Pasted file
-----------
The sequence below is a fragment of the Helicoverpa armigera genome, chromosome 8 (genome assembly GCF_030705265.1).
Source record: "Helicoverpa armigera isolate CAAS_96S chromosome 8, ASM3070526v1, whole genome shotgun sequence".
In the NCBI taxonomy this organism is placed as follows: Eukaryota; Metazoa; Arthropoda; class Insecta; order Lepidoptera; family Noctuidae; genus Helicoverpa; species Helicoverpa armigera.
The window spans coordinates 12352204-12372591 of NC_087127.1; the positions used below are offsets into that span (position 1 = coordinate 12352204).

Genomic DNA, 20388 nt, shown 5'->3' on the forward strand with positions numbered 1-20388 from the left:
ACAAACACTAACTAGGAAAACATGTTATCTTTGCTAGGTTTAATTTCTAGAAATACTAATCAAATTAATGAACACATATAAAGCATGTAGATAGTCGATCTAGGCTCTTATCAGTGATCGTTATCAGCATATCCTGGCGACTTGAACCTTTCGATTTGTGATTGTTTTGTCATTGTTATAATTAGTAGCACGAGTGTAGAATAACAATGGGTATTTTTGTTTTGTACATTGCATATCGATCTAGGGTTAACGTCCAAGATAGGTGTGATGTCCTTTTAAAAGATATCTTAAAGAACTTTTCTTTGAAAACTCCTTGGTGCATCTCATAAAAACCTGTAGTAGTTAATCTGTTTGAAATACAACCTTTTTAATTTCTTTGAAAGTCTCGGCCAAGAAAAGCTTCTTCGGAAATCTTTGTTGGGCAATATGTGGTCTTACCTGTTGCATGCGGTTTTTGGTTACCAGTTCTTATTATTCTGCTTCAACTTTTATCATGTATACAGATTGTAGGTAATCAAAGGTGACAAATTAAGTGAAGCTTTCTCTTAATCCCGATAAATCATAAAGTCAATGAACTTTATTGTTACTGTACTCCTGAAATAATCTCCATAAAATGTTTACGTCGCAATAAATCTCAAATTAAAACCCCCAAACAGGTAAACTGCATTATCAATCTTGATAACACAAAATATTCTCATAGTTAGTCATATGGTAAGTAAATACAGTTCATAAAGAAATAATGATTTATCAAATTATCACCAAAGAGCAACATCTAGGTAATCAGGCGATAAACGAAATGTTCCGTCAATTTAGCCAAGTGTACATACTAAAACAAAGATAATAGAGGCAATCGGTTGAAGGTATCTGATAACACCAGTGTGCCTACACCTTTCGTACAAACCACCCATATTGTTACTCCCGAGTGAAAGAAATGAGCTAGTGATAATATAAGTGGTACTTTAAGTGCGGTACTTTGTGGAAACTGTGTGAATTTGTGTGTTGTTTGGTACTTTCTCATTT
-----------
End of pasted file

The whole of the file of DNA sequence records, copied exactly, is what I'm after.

The sequence below is a fragment of the Helicoverpa armigera genome, chromosome 8 (genome assembly GCF_030705265.1).
Source record: "Helicoverpa armigera isolate CAAS_96S chromosome 8, ASM3070526v1, whole genome shotgun sequence".
In the NCBI taxonomy this organism is placed as follows: Eukaryota; Metazoa; Arthropoda; class Insecta; order Lepidoptera; family Noctuidae; genus Helicoverpa; species Helicoverpa armigera.
The window spans coordinates 12352204-12372591 of NC_087127.1; the positions used below are offsets into that span (position 1 = coordinate 12352204).

Genomic DNA, 20388 nt, shown 5'->3' on the forward strand with positions numbered 1-20388 from the left:
ACAAACACTAACTAGGAAAACATGTTATCTTTGCTAGGTTTAATTTCTAGAAATACTAATCAAATTAATGAACACATATAAAGCATGTAGATAGTCGATCTAGGCTCTTATCAGTGATCGTTATCAGCATATCCTGGCGACTTGAACCTTTCGATTTGTGATTGTTTTGTCATTGTTATAATTAGTAGCACGAGTGTAGAATAACAATGGGTATTTTTGTTTTGTACATTGCATATCGATCTAGGGTTAACGTCCAAGATAGGTGTGATGTCCTTTTAAAAGATATCTTAAAGAACTTTTCTTTGAAAACTCCTTGGTGCATCTCATAAAAACCTGTAGTAGTTAATCTGTTTGAAATACAACCTTTTTAATTTCTTTGAAAGTCTCGGCCAAGAAAAGCTTCTTCGGAAATCTTTGTTGGGCAATATGTGGTCTTACCTGTTGCATGCGGTTTTTGGTTACCAGTTCTTATTATTCTGCTTCAACTTTTATCATGTATACAGATTGTAGGTAATCAAAGGTGACAAATTAAGTGAAGCTTTCTCTTAATCCCGATAAATCATAAAGTCAATGAACTTTATTGTTACTGTACTCCTGAAATAATCTCCATAAAATGTTTACGTCGCAATAAATCTCAAATTAAAACCCCCAAACAGGTAAACTGCATTATCAATCTTGATAACACAAAATATTCTCATAGTTAGTCATATGGTAAGTAAATACAGTTCATAAAGAAATAATGATTTATCAAATTATCACCAAAGAGCAACATCTAGGTAATCAGGCGATAAACGAAATGTTCCGTCAATTTAGCCAAGTGTACATACTAAAACAAAGATAATAGAGGCAATCGGTTGAAGGTATCTGATAACACCAGTGTGCCTACACCTTTCGTACAAACCACCCATATTGTTACTCCCGAGTGAAAGAAATGAGCTAGTGATAATATAAGTGGTACTTTAAGTGCGGTACTTTGTGGAAACTGTGTGAATTTGTGTGTTGTTTGGTACTTTCTCATTT